Hyaluronic acid – particularly the salt it forms with sodium – is a popular agent against wrinkles and other concomitant effects of the aging process, and sometimes the most frequently used. The substance is produced naturally by the body, which makes it a very tolerable Active. For example, it is mainly responsible for ensuring that the vitreous body of the eye, with its high water content, remains stable in the eye and can function, boosting its specific qualities and enabling us to see. However, it is also present in the skin. Young skin contains particularly high quantities of hyaluronic acid. With age, the content decreases, and the skin seems less firm and elastic. Fine lines start forming from the age of 25 onwards, followed later by wrinkles and furrows.
Hyaluronic acid achieves its cushioning effect on the skin through its ability to absorb vast quantities of water. This ability is closely linked to its molecular structure: hyaluronic acid is a linear polysaccharide, consisting of D-glucuronic acid and N-acetyl-D-glucosamine units. The very high density of OH groups in the molecule is critical for its functioning. These groups can absorb tremendous amounts of water via hydrogen bonds: roughly 6 g of hyaluronic acid can absorb one litre of water. Generally speaking, therefore, its ability to absorb tremendous amounts of water, plus its good tolerability, are the two reasons why hyaluronic acid is frequently used in cosmetics to slow down the side-effects of the aging process.
Mode of action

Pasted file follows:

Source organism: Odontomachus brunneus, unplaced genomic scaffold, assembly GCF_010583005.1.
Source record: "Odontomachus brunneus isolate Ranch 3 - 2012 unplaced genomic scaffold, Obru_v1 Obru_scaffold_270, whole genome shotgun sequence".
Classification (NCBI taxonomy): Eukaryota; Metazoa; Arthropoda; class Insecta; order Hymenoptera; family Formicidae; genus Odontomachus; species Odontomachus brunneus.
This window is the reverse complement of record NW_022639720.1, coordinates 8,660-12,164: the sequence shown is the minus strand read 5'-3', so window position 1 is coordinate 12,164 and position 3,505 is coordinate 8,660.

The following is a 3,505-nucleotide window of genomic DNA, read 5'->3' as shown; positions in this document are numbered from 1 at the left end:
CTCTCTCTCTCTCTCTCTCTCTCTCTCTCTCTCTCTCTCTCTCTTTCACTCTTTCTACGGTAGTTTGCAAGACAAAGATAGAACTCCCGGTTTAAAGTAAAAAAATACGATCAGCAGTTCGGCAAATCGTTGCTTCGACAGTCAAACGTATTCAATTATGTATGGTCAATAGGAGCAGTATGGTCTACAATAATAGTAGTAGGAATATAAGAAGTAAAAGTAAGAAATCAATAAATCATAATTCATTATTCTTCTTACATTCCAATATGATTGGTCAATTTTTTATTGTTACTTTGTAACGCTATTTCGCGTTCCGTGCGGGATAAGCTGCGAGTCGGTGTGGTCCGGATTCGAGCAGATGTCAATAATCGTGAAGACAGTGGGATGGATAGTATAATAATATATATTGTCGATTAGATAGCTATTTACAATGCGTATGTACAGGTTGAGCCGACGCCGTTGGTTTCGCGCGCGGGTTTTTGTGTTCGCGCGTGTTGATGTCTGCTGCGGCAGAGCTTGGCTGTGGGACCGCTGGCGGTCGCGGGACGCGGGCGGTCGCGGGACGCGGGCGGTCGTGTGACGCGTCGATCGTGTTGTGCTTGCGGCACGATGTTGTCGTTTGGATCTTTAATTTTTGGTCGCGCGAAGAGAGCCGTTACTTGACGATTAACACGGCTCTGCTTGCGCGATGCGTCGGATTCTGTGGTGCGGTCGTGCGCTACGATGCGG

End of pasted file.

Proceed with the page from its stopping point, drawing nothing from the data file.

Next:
The way hyaluronic acid works differs according to its molecular mass – in other words, according to size and weight. More densely interlinked units and, therefore, larger molecules (>2000 kDa) are found alongside medium-sized molecules (approx. 1500–1800 kDa) and small ones (<50 kDa). Because of their different sizes, these natural macromolecules penetrate the skin to various depths, transporting moisture deep into the skin on account of the aforementioned OH groups.
These different effects can be illustrated very clearly by looking at the example of a crow’s foot. The smaller molecules penetrate deepest into the skin layer and infiltrate the wrinkle around the eye, attracting water there and forming a kind of cushion under the wrinkle. With an application concentration of 0.1 %, the depth of the wrinkle can be reduced by around 11 % after 60 days. Its long-term moisturisation can be increased by roughly 16 %, and its elasticity by approximately 13 %. Types of hyaluronic acid with medium or high molecular weights do not penetrate the deeper skin layers. They remain on the wrinkle, thus creating an effect that is less long-lasting but on the other hand more immediate. So in summary, hyaluronic acid attracts water over the wrinkle, forming a cushion there.
Even though hyaluronic acid with a low molecular weight is the most effective for long-term anti-aging treatment, a combination of hyaluronic acids of varying weights yields the best results in a cosmetic product.
A versatile Active, hyaluronic acid has several other effects besides reducing certain visible side effects of age, including inhibiting inflammations, promoting tissue repair, reducing skin irritations, or treating dry eye syndrome. For these reasons, besides its use in cosmetics, hyaluronic acid is also used in medical products.